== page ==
ALMATY (Reuters) - A court in Uzbekistan has handed down an additional three-year sentence to a man described by human rights activists as one of the longest-serving political prisoners in the Central Asian nation, his relatives and a local rights group said on Monday.
Samandar Kukanov, 72, a former parliamentary deputy and opposition politician, was sentenced to 20 years in prison in 1994 on embezzlement charges, and in 2014 his term was prolonged for two more years for a breach of prison rules, according to rights group Ezgulik.
Relatives were expecting his release this month, but instead they have received a letter from prison authorities saying Kukanov had again been found guilty of violating prison regulations, according to the letter, which Kukanov’s relatives posted online.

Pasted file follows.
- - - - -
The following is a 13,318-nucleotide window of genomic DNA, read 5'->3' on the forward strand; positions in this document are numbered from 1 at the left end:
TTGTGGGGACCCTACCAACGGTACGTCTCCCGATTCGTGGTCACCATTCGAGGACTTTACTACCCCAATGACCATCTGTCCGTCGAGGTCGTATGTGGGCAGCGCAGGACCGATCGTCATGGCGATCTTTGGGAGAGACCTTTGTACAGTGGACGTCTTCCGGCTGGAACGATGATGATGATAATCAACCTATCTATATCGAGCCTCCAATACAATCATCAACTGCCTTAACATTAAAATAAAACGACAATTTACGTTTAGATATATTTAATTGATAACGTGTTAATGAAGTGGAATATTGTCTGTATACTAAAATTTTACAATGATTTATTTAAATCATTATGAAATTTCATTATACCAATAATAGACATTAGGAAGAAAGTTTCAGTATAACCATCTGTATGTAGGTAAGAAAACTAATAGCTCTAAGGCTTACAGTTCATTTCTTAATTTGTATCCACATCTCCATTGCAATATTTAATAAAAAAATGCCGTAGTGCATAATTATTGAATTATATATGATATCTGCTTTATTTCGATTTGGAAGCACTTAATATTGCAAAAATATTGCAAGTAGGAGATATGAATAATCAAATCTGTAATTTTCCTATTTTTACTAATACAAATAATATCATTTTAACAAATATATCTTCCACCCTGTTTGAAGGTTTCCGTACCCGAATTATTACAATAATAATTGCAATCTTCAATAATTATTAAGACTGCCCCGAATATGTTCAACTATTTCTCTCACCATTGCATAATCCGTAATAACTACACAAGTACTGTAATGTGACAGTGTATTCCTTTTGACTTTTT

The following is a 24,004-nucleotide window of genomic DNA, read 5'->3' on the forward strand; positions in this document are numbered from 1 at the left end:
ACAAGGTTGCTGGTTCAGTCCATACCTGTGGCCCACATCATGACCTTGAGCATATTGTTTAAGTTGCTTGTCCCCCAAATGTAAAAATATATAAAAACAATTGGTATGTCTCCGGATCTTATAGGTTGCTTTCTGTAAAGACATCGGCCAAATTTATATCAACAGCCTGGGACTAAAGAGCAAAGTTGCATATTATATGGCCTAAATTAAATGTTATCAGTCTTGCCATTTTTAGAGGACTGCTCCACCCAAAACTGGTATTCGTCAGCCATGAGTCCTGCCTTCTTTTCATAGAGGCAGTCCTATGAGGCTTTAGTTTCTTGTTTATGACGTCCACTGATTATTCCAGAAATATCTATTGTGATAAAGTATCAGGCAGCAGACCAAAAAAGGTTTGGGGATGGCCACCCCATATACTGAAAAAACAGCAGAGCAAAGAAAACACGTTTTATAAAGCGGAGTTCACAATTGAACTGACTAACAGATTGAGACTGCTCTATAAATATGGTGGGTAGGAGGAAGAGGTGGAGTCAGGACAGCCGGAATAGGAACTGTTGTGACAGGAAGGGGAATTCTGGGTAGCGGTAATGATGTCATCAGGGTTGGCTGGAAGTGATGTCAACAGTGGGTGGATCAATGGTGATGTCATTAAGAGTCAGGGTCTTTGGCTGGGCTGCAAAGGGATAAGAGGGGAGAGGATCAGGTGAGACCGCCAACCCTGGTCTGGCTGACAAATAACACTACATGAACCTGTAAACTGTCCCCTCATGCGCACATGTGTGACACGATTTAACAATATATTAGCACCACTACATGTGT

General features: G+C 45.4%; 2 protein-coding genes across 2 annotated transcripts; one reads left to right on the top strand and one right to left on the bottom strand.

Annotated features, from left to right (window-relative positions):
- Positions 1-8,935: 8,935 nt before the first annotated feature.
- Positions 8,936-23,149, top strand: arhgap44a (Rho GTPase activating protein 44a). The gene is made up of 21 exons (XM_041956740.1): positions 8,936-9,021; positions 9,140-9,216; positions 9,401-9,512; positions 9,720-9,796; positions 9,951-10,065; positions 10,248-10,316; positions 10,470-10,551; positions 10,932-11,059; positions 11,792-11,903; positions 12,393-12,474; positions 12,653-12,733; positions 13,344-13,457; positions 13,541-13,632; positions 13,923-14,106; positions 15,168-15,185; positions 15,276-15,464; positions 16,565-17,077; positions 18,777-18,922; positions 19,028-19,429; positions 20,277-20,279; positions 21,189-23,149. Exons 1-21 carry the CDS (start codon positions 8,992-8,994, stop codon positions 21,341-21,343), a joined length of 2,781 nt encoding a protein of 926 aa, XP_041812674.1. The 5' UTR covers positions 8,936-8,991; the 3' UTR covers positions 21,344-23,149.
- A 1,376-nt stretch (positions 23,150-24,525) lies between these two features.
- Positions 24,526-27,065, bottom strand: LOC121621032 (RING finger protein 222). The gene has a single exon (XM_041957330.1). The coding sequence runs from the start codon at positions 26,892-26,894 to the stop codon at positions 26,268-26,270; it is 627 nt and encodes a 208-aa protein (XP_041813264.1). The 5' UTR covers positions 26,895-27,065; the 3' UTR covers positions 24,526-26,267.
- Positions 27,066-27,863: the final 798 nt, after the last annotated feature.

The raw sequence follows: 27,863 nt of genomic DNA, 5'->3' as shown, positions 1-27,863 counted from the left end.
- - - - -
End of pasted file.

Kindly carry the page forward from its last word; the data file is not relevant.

The letter did not say which jail regulations Kukanov had violated.
Rights groups and opposition members say Kukanov, once a chief executive of an oil refinery, became “a personal enemy” of Uzbekistan’s late president Islam Karimov after criticizing him and supporting opposition movements.
Karimov died in September from a stroke after ruling the Central Asian nation of 32 million people with an iron fist for almost 27 years.
Prime Minister Shavkat Mirziyoyev, who has become interim president and is widely expected to win the Dec. 4 presidential election, has amnestied several less prominent political prisoners. But country-watchers expect no significant changes in Uzbekistan’s restrictive political environment.
Reporting by Olzhas Auyezov; Editing by Gareth Jones